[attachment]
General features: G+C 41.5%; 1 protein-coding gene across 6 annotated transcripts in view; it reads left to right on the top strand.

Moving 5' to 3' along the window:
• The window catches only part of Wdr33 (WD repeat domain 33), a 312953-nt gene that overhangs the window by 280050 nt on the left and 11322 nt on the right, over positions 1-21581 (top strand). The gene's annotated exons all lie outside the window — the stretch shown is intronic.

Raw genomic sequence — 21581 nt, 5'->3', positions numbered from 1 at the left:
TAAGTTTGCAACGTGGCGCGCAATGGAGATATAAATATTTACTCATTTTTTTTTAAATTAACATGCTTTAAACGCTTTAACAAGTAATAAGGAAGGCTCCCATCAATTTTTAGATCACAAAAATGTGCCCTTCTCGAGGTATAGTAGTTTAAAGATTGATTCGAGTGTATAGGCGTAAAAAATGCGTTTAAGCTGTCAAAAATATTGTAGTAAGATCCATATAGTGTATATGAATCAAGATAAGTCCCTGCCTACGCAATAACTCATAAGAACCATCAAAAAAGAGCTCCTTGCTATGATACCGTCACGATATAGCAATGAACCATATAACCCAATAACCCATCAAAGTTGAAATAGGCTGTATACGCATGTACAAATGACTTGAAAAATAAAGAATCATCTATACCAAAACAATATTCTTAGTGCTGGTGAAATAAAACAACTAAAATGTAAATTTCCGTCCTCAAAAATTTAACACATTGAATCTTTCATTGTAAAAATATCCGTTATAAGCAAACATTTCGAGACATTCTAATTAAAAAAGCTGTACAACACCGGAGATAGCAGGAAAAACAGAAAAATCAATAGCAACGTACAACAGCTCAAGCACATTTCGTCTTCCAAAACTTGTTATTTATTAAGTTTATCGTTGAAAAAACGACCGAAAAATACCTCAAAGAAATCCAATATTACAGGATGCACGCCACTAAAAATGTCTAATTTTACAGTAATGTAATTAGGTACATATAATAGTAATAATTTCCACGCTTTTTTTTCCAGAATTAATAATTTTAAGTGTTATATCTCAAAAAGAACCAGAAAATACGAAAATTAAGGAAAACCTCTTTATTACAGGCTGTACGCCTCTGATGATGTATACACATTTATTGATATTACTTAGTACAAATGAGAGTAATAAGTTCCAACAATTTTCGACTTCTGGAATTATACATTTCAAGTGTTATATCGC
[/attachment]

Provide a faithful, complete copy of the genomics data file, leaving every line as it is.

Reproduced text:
General features: G+C 41.5%; 1 protein-coding gene across 6 annotated transcripts in view; it reads left to right on the top strand.

Moving 5' to 3' along the window:
• The window catches only part of Wdr33 (WD repeat domain 33), a 312953-nt gene that overhangs the window by 280050 nt on the left and 11322 nt on the right, over positions 1-21581 (top strand). The gene's annotated exons all lie outside the window — the stretch shown is intronic.

Raw genomic sequence — 21581 nt, 5'->3', positions numbered from 1 at the left:
TAAGTTTGCAACGTGGCGCGCAATGGAGATATAAATATTTACTCATTTTTTTTTAAATTAACATGCTTTAAACGCTTTAACAAGTAATAAGGAAGGCTCCCATCAATTTTTAGATCACAAAAATGTGCCCTTCTCGAGGTATAGTAGTTTAAAGATTGATTCGAGTGTATAGGCGTAAAAAATGCGTTTAAGCTGTCAAAAATATTGTAGTAAGATCCATATAGTGTATATGAATCAAGATAAGTCCCTGCCTACGCAATAACTCATAAGAACCATCAAAAAAGAGCTCCTTGCTATGATACCGTCACGATATAGCAATGAACCATATAACCCAATAACCCATCAAAGTTGAAATAGGCTGTATACGCATGTACAAATGACTTGAAAAATAAAGAATCATCTATACCAAAACAATATTCTTAGTGCTGGTGAAATAAAACAACTAAAATGTAAATTTCCGTCCTCAAAAATTTAACACATTGAATCTTTCATTGTAAAAATATCCGTTATAAGCAAACATTTCGAGACATTCTAATTAAAAAAGCTGTACAACACCGGAGATAGCAGGAAAAACAGAAAAATCAATAGCAACGTACAACAGCTCAAGCACATTTCGTCTTCCAAAACTTGTTATTTATTAAGTTTATCGTTGAAAAAACGACCGAAAAATACCTCAAAGAAATCCAATATTACAGGATGCACGCCACTAAAAATGTCTAATTTTACAGTAATGTAATTAGGTACATATAATAGTAATAATTTCCACGCTTTTTTTTCCAGAATTAATAATTTTAAGTGTTATATCTCAAAAAGAACCAGAAAATACGAAAATTAAGGAAAACCTCTTTATTACAGGCTGTACGCCTCTGATGATGTATACACATTTATTGATATTACTTAGTACAAATGAGAGTAATAAGTTCCAACAATTTTCGACTTCTGGAATTATACATTTCAAGTGTTATATCGC